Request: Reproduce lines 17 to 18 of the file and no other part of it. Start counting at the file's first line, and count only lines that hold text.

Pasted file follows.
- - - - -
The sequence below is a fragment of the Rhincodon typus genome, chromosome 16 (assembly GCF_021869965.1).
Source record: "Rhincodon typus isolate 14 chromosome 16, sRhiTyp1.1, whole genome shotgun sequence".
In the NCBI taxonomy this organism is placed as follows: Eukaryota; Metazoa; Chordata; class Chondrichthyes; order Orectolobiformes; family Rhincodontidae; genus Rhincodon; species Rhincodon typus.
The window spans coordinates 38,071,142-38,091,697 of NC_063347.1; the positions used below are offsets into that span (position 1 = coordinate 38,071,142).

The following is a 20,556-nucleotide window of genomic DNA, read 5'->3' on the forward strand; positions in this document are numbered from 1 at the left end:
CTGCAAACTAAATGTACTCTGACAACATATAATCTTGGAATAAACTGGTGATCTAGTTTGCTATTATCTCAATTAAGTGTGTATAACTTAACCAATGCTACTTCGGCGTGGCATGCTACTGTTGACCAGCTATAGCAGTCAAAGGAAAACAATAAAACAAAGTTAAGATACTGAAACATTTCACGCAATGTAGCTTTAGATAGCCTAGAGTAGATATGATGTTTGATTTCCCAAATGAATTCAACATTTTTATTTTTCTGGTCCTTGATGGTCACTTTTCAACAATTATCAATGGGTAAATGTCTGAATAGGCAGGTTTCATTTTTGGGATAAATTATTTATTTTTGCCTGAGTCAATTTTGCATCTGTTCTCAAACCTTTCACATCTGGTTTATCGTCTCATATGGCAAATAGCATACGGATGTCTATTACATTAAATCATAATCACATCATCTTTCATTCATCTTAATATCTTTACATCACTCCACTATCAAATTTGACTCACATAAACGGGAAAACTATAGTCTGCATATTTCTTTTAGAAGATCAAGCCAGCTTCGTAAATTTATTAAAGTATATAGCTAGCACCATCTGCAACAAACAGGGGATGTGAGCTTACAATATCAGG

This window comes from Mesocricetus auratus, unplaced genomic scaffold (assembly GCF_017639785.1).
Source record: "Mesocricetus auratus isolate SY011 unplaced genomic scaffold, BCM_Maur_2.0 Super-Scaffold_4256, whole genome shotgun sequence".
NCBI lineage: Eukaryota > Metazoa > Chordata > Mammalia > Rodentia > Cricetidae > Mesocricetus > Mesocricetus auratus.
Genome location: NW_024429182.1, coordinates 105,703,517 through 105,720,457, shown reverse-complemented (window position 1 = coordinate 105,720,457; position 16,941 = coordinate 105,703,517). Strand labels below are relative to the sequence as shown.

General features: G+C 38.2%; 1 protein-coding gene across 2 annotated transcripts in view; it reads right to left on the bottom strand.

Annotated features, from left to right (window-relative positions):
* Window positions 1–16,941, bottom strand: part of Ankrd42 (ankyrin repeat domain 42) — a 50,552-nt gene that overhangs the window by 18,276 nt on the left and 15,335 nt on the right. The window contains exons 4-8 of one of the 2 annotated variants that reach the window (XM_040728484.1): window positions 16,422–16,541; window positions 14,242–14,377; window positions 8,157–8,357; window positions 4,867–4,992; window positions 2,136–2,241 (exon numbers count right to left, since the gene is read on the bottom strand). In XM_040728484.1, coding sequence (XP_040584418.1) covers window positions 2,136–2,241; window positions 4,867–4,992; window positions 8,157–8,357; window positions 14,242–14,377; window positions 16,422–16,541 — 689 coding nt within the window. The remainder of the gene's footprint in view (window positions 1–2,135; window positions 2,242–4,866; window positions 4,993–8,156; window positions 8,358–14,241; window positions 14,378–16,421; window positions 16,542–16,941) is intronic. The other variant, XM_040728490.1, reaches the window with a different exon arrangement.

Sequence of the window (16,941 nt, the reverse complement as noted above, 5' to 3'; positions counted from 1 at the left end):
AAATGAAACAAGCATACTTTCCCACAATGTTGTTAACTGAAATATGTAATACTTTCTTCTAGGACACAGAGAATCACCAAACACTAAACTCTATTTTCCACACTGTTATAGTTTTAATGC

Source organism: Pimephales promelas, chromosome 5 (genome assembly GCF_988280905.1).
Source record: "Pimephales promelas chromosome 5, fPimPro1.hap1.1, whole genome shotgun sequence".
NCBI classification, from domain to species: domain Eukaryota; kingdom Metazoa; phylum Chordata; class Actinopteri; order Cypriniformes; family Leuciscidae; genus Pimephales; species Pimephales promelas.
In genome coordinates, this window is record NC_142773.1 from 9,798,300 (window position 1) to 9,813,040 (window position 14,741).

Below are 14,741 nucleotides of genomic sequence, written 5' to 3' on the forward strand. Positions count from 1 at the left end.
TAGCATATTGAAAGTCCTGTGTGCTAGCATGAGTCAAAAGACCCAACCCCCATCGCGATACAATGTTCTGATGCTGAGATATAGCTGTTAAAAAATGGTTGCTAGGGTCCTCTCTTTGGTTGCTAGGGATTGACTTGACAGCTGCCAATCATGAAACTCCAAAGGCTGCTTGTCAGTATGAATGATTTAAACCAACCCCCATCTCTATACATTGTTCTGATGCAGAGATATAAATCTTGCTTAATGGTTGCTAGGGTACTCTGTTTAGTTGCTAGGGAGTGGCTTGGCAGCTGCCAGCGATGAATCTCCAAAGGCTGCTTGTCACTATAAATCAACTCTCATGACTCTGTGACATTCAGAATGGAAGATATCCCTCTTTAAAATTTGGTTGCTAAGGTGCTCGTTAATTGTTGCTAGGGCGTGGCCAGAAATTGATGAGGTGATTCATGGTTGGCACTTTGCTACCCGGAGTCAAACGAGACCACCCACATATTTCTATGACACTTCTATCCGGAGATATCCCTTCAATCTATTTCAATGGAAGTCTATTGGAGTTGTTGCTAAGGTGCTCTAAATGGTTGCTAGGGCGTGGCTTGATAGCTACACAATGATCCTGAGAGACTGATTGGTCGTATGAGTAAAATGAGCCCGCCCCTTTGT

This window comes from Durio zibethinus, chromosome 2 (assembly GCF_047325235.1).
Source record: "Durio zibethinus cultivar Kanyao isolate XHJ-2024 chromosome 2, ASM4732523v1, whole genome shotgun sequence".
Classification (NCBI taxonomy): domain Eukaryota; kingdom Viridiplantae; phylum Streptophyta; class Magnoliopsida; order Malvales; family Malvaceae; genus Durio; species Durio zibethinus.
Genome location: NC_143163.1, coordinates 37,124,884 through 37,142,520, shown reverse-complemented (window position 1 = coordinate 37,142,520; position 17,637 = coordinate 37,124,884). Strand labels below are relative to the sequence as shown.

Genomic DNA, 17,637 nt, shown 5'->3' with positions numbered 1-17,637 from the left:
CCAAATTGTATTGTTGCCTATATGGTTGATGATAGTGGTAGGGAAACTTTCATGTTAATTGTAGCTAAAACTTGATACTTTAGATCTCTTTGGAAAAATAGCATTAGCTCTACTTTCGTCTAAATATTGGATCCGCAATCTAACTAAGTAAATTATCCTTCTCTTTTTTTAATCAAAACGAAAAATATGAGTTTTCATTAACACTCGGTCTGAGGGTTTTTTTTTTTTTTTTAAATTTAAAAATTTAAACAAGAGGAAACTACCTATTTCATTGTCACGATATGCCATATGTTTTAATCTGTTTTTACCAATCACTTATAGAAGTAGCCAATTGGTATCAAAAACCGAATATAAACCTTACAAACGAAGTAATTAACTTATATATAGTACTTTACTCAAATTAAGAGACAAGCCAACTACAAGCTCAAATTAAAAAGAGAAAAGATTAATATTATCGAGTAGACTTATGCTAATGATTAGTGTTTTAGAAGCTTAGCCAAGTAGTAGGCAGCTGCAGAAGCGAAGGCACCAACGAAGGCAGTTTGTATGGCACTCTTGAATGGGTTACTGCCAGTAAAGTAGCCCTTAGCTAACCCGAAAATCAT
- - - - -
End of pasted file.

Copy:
Source record: "Pimephales promelas chromosome 5, fPimPro1.hap1.1, whole genome shotgun sequence".
NCBI classification, from domain to species: domain Eukaryota; kingdom Metazoa; phylum Chordata; class Actinopteri; order Cypriniformes; family Leuciscidae; genus Pimephales; species Pimephales promelas.